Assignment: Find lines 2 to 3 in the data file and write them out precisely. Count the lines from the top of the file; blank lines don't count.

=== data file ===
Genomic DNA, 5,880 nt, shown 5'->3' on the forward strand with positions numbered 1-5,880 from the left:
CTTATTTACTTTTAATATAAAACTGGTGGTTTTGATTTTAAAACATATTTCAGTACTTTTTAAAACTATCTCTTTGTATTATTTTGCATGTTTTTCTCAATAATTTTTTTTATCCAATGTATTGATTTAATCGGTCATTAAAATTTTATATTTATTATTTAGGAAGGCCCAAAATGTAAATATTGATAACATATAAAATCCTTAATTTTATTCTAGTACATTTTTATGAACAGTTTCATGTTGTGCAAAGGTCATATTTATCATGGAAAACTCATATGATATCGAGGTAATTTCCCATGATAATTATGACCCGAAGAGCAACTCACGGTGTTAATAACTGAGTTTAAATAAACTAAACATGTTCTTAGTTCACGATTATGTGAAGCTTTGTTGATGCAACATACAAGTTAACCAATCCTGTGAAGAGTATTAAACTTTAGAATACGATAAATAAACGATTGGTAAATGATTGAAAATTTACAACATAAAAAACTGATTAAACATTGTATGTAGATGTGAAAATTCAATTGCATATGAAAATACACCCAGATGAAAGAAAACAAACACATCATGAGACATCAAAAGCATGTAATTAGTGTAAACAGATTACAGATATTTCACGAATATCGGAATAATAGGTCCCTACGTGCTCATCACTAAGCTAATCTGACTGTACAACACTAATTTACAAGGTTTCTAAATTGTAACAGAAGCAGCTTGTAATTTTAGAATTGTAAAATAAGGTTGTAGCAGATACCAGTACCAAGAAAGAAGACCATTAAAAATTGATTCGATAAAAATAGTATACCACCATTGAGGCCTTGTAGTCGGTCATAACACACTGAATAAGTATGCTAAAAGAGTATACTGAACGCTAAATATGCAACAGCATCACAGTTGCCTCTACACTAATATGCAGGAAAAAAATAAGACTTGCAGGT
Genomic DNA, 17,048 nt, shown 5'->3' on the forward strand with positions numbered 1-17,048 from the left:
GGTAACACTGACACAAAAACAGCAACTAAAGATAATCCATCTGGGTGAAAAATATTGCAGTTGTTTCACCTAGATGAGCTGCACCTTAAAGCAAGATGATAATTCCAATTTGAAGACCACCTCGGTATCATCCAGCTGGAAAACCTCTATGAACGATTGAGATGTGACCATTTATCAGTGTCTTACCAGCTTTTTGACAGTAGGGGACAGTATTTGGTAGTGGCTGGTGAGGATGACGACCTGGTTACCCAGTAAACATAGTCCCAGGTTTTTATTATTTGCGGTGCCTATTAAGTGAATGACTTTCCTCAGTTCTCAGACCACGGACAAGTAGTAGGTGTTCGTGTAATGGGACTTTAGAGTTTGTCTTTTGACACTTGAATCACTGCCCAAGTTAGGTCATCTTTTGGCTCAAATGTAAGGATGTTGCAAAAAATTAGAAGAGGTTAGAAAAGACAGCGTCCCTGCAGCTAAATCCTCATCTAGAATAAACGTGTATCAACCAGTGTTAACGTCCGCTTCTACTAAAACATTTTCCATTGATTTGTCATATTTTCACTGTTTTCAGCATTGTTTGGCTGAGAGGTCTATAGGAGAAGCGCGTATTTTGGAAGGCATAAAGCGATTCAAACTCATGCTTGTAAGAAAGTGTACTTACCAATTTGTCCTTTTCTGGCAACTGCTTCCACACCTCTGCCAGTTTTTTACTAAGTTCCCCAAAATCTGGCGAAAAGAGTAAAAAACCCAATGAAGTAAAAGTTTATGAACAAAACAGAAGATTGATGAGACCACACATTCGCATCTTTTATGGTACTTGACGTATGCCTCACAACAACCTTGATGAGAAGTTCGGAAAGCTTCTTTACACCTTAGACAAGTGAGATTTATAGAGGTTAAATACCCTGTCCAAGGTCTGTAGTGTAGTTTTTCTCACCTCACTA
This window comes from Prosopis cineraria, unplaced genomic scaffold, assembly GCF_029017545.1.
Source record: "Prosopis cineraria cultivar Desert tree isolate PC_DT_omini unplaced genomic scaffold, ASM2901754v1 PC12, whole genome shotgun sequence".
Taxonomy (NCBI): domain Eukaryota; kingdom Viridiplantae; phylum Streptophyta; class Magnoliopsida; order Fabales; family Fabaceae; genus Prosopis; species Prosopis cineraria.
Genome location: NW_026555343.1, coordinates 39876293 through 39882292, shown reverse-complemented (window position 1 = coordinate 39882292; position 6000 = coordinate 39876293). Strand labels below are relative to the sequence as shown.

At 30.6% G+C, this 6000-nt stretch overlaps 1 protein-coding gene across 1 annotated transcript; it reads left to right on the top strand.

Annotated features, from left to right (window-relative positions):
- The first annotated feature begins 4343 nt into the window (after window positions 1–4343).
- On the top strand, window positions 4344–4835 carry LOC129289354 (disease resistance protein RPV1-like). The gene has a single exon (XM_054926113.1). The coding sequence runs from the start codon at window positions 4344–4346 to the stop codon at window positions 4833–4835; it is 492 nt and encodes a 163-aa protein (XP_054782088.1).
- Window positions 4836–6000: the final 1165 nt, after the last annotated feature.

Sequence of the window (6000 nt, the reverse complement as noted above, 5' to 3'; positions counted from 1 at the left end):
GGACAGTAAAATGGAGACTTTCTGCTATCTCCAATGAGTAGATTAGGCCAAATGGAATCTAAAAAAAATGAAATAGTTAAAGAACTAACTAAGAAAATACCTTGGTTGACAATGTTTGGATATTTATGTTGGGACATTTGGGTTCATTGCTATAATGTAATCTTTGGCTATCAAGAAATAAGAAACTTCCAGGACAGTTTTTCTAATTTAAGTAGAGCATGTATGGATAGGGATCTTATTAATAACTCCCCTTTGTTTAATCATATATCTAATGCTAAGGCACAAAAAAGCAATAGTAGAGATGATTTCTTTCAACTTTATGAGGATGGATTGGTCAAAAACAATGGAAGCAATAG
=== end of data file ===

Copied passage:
CTTATTTACTTTTAATATAAAACTGGTGGTTTTGATTTTAAAACATATTTCAGTACTTTTTAAAACTATCTCTTTGTATTATTTTGCATGTTTTTCTCAATAATTTTTTTTATCCAATGTATTGATTTAATCGGTCATTAAAATTTTATATTTATTATTTAGGAAGGCCCAAAATGTAAATATTGATAACATATAAAATCCTTAATTTTATTCTAGTACATTTTTATGAACAGTTTCATGTTGTGCAAAGGTCATATTTATCATGGAAAACTCATATGATATCGAGGTAATTTCCCATGATAATTATGACCCGAAGAGCAACTCACGGTGTTAATAACTGAGTTTAAATAAACTAAACATGTTCTTAGTTCACGATTATGTGAAGCTTTGTTGATGCAACATACAAGTTAACCAATCCTGTGAAGAGTATTAAACTTTAGAATACGATAAATAAACGATTGGTAAATGATTGAAAATTTACAACATAAAAAACTGATTAAACATTGTATGTAGATGTGAAAATTCAATTGCATATGAAAATACACCCAGATGAAAGAAAACAAACACATCATGAGACATCAAAAGCATGTAATTAGTGTAAACAGATTACAGATATTTCACGAATATCGGAATAATAGGTCCCTACGTGCTCATCACTAAGCTAATCTGACTGTACAACACTAATTTACAAGGTTTCTAAATTGTAACAGAAGCAGCTTGTAATTTTAGAATTGTAAAATAAGGTTGTAGCAGATACCAGTACCAAGAAAGAAGACCATTAAAAATTGATTCGATAAAAATAGTATACCACCATTGAGGCCTTGTAGTCGGTCATAACACACTGAATAAGTATGCTAAAAGAGTATACTGAACGCTAAATATGCAACAGCATCACAGTTGCCTCTACACTAATATGCAGGAAAAAAATAAGACTTGCAGGT
Genomic DNA, 17,048 nt, shown 5'->3' on the forward strand with positions numbered 1-17,048 from the left: